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NBA heroes to promote basketball in India

August 30, 2007 13:08 IST

In what could make a world of difference to the fortunes of basketball in India, the Basketball Federation of India (BFI) has forged a partnership with the USA's premier professional men's basketball league, NBA.

"The NBA is going to help us promote the game in India," said Harish Sharma, the secretary general of the BFI. Under the partnership, the NBA is also looking at a player exchange initiative which will help the Indian players gain international exposure and enhance their skills.

The federation hopes the partnership to fall in place by the end of September. "The idea is to have a league of our own," said Sharma.

The BFI is currently in talks with Indian companies for sponsorship opportunities and is also exploring possibilities to tie-up with television production houses to produce a telecast package. "The talks are in progress but I can't divulge any details at this point of time. I will be able to give a better picture by the end of September," said Sharma.

The Federation is devising different formats for the game to increase viewership interest. "We are looking at the possibility of coming up with city-based teams and are devising a home and away format. The underlying theme of all our initiatives will be to increase the popularity of the game," explained Sharma.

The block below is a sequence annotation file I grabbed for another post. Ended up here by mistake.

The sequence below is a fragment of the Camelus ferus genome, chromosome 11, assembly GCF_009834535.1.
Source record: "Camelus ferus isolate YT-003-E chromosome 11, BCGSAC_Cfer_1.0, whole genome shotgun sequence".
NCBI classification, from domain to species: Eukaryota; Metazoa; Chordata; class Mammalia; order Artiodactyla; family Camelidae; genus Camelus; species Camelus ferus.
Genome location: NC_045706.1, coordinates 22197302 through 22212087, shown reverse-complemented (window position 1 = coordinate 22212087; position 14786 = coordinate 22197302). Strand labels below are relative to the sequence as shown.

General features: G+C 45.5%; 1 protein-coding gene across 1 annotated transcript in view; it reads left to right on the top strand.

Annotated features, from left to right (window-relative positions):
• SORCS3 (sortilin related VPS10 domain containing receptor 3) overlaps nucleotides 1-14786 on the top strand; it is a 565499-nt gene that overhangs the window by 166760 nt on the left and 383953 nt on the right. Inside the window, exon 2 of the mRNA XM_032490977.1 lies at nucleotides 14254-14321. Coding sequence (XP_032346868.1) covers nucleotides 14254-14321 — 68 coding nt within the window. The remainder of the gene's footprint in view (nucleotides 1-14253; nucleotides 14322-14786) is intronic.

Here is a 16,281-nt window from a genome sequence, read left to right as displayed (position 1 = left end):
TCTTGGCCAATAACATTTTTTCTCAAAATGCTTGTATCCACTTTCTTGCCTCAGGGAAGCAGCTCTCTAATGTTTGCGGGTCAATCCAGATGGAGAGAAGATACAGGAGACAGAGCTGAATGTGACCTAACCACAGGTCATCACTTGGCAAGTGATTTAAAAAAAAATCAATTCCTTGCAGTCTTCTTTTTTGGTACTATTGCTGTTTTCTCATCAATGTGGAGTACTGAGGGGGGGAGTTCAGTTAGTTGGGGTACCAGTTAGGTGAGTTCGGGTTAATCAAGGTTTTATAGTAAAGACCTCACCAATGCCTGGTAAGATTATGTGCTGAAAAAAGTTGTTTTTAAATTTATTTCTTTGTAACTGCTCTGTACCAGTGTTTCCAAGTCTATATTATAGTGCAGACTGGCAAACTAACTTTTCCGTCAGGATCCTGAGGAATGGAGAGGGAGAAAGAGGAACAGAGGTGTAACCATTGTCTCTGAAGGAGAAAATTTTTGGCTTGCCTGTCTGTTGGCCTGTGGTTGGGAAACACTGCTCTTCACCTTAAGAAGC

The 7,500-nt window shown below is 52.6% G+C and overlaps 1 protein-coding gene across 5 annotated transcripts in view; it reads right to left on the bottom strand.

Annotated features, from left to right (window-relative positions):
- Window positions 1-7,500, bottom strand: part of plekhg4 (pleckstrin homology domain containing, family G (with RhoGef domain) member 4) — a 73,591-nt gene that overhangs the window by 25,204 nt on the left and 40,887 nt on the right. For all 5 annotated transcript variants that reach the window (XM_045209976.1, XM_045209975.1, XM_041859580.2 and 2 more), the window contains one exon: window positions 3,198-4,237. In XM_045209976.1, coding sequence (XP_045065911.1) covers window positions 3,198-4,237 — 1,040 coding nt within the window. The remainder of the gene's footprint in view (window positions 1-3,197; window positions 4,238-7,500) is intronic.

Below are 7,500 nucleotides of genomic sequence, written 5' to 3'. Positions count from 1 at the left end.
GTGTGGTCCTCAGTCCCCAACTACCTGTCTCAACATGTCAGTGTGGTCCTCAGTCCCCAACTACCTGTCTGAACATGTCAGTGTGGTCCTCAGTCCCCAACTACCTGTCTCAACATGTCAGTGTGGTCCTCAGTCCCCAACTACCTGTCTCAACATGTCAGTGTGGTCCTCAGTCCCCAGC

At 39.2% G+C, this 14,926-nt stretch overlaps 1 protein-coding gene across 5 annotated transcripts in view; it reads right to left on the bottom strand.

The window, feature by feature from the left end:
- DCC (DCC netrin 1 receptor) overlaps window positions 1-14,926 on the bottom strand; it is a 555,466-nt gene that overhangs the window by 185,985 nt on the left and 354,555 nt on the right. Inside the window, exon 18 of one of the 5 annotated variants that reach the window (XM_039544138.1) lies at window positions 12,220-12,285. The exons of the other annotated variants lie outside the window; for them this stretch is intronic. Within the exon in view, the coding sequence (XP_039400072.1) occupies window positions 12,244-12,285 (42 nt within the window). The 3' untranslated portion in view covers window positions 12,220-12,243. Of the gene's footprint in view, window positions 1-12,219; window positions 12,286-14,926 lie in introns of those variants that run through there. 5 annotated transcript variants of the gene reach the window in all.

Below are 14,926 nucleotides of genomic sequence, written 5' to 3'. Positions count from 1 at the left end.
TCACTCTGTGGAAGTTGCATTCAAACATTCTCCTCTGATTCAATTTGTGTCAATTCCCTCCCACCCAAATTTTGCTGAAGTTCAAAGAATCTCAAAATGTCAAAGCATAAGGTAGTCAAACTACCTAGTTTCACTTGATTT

The federation is reluctant to reveal the investments and sponsorship packages that are being looked at. However, sports management companies are willing to give basketball a chance. "Basketball would surely figure in the top five list for non-cricket sports in India," says Anirban Das Blah, vice president, of sports management firm, Globosport.

However, the money flowing into basketball at present is expected to be extremely low. While an estimated Rs 1,200 crore flows into cricket every year, taking all rights and ad expenses into consideration, the next sport is football, where earnings are estimated at just Rs 100 crore in India, followed by a paltry Rs 80 crore in tennis.

Pallavi Ranendra Nath Jha